This post was first published on the Huffington Post (UK) here.
As with most mornings, I was reading the newspaper in bed while my pet turtle Tobi was in the water in his transparent plastic container by our bedroom window. This was his hour of basking in ‘passive sunlight’. But something felt different. I noticed that he was in an unusually calm floating state for a bit.
I tapped the container near his head: “Tobi, what’s the matter, buddy?“
He immediately responded by opening his mouth in a threatening manner – it looked an image straight from the Jurassic Park. Now, he was always the feisty one, but this one was a first. “Rascal,” I cursed him lovingly and went on to my business.
A few minutes later, when I returned to the room, he was in almost the same state. I knew something was wrong. I picked him out of the water to have a close look. Nothing. I put him on a flat surface – and for the first time, his neck mimicked his body and rested – limp – on the surface. Normally, he would have pulled back his neck into his shell when being put on the floor.
It was time to rush to his doctor.
It happened all so quickly that it is not difficult to see his arrival as an event of yesterday.
My daughter has long been persistent about having pets at home. So it was only a matter of time before we brought ‘something’ home. Fortunately, though, we managed to pull her ambitions significantly back from dinosaurs (well, not quite), to make her agree to the smallest and, what we imagined to be, the most manageable pet – a 40-gram, two-month-old red-eared slider turtle (terrapin) that could live in a small glass flask.
We might as well have gone for fish, but turtle seemed more exotic. Such was the discerning passion!
But once we bought him home, it was love at the first movement – what with the little brat being a feisty mover both in water and across the floor. We named him Tobi Rawat.
Soon, our individual and collective days began with “Good Morning Tobi“ and culminated in “Good Night Tobi“. We would talk with him incessantly. We really believed that he understood it all, and responded precisely with his movements and – hell – even facial expressions.
None of us would feel alone at home as long as Tobi was there, well, somewhere in the house.
He was an absolute box office too. His method of basking in afternoon sun was the stuff of legends. He would rest his body on his bottom shell (‘Plastron’), stretch out all his four limbs in the air, pull out his neck to the maximum and then, almost with disdain towards us lesser mortals, turn the neck on one side. He would then stay like that for many minutes, oozing copious amount of well-earned arrogance. Such swagger!
And then, that morning, he rested still, floating in the water.
It was time to rush to his doctor.
Dr Mugdha Rakshit, founder of the Happy Pets Clinic and alumni of the Royal Veterinary College, University of London, was quick to sense it after taking Tobi in her expert hands.
“What happened,” she asked me, without caring much for a reply. “He’s no longer there“.
I was shocked beyond my wits.
Almost at that instant, as the doctor worked her seasoned fingers and palms on the little one, Tobi moved ever so slightly and then opened his mouth.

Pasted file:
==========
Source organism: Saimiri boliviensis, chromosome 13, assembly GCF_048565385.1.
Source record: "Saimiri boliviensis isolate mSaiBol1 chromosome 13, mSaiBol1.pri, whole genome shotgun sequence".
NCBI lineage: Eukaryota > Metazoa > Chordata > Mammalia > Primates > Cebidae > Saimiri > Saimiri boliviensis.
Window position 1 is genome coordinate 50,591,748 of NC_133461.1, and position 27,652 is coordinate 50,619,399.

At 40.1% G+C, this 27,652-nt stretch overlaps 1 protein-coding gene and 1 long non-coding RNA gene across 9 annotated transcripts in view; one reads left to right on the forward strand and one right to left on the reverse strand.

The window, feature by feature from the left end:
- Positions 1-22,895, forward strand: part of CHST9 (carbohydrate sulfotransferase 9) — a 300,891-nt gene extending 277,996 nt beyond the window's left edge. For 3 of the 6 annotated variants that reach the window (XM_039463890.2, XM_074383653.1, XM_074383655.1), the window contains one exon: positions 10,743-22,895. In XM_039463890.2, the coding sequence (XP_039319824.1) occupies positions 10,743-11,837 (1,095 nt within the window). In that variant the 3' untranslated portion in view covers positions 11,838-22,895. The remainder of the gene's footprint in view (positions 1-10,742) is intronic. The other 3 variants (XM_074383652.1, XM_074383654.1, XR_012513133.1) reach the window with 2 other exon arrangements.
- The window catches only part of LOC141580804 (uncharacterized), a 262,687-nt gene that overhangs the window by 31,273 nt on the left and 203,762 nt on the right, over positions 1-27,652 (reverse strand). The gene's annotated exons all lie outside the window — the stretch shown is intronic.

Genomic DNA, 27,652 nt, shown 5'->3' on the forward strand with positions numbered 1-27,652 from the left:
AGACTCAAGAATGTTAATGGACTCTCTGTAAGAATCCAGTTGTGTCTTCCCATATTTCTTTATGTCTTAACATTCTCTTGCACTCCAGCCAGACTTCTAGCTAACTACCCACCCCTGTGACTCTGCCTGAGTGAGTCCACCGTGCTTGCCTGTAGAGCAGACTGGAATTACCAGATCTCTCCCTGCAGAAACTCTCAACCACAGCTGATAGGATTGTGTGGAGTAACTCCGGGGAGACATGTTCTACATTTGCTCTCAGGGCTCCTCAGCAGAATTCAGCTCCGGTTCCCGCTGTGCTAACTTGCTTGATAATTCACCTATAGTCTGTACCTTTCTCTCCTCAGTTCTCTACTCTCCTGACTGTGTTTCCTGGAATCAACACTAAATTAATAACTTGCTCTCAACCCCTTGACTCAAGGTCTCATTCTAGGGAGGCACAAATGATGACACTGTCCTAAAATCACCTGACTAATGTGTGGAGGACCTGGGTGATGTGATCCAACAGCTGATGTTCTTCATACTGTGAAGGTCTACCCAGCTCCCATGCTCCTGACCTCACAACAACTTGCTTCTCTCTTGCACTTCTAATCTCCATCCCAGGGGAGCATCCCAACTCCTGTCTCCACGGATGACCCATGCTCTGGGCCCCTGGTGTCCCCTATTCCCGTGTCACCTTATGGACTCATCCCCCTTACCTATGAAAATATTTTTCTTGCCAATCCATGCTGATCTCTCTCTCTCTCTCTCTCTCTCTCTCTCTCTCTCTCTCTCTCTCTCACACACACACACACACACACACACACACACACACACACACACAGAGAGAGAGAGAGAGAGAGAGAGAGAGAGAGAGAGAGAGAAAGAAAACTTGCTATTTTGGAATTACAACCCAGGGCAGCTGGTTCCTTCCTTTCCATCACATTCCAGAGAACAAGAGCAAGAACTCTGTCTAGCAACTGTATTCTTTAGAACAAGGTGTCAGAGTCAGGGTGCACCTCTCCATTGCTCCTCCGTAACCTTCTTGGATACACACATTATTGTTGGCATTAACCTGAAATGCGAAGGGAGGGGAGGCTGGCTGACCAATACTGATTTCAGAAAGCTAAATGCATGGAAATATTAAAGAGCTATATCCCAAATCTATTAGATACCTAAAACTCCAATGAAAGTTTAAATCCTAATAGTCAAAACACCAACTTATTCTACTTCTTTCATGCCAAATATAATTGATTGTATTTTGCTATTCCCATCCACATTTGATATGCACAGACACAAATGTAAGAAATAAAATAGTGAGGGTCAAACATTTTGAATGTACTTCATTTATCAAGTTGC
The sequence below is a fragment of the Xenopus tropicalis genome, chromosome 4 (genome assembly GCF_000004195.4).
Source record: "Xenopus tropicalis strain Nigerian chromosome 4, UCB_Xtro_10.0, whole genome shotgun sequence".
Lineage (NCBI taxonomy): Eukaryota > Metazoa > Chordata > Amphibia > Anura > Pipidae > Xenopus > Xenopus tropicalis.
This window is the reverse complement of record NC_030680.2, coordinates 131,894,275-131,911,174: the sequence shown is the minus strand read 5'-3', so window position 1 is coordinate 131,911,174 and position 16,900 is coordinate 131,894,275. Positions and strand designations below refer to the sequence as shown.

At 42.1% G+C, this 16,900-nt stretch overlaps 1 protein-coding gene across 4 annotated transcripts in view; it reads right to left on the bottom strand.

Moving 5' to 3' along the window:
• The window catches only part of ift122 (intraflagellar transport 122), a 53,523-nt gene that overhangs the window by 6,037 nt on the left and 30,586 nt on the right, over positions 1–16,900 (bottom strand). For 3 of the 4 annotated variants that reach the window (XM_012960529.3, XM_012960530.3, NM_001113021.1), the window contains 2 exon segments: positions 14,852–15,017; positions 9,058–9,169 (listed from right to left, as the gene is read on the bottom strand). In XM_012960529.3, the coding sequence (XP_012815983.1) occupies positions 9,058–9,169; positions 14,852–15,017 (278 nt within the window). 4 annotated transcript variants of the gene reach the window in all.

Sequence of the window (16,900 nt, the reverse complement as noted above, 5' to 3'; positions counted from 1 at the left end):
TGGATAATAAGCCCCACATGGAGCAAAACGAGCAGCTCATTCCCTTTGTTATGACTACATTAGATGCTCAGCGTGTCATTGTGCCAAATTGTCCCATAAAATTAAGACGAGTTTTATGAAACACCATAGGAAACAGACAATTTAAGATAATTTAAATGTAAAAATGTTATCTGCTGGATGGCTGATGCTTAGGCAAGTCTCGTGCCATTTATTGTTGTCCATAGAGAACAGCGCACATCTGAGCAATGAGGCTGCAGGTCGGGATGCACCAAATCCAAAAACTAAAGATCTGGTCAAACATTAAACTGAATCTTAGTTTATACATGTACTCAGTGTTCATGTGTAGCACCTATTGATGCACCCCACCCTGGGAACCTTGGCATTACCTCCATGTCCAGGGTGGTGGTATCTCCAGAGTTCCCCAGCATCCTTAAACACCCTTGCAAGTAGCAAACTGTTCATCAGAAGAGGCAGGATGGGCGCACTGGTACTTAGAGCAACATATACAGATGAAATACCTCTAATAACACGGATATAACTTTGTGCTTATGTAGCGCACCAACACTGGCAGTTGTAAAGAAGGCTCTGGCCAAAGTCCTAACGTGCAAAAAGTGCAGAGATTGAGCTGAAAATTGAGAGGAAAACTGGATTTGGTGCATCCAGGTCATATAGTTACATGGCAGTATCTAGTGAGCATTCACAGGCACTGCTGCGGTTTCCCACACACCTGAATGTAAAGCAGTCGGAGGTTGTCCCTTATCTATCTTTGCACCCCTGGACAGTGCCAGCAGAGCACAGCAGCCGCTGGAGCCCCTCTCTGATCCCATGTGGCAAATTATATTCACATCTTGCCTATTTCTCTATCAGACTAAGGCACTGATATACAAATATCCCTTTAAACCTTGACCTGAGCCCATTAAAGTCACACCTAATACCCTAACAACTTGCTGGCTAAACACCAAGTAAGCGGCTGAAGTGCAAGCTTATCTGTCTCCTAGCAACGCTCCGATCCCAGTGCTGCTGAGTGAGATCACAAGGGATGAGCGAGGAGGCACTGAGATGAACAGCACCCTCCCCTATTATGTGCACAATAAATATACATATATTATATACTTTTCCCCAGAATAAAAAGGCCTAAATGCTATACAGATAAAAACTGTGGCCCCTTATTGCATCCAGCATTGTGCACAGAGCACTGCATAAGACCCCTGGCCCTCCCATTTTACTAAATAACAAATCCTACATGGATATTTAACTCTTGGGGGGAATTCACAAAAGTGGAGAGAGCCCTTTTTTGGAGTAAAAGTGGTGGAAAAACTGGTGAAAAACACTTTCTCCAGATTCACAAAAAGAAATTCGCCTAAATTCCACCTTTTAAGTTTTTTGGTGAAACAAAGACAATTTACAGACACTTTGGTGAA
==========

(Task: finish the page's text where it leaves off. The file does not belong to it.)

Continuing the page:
Yes, just the way he did that at home when I had tapped his container.
“He’s gasping. Not entirely with a lot of life left within,” explained the doctor.
It became difficult for me to forgive myself when she said that Tobi probably had left us 30-45 minutes ago.
Did I leave him to die in the water – when he perhaps was gasping for life? There is no way I could’ve guessed. He was a water species. He was in the water.
“Maybe there was an insect bite or something and there was a hypersensitive reaction to it, causing perhaps a paralysis that caused him to drown in water.”
Perhaps. No tests were carried out to ascertain the absolute cause.
I sunk to an unknown low for a couple of days.
The doctor has since suggested that we go for another one.
I’m not so sure about that one.
For starters, I’m not at a place currently in life – emotionally – where I can withstand more such losses.
That apart, I’ve never been a ‘pets type of a person’. I can’t say with any sort of conviction if that is because of any philosophical reservations that I might be having at the sub-conscious level.
For instance, writing in the Journal of Philosophy, Jessica Du Toit of the Department of Bioethics, National Institutes of Health, USA, asks the question, “Is having pets morally permissible?“
It reads in line with many other similar voices. Presenting ‘The Case Against Pets’, Rutgers (USA) law professors Gary L Francione and Anna E Charlton argue that “domestication and pet ownership violate the fundamental rights of animals.”
In her line of reasoning, Du Toit says:
“[…] we need to consider whether (a) pets are harmed as a result of their being pets and, if so, whether these harms outweigh the beneﬁts; and (b) pets are wronged as a result of their being pets“.
The argument – or the premise, if you will – becomes quite pertinent in the light of the fact that our doctor kept on reminding us, “management is the key”. ‘Right amount of sunlight’, ‘freedom to choose between water and basking on rough stones’ etc formed the key to ‘management’.
I believe we did just as well as anybody with that. But did we do just as Tobi would’ve wanted it? Precisely as he would’ve wanted?
Who can ever tell? And that might be the whole point of Du Toit and her community.
Tobi was with us for barely 11 months. At the risk of embarrassing myself, I just don’t quite feel the same after him. He weighed 60 grammes, just about filled my palm, and – from what I am told – he, as a species, couldn’t have been too keen on human interaction either.
So what explains this sinking feeling?
Did he, with his presence, help me plug a hole within, somewhere?
Tobi, buddy, I miss you. You were my first.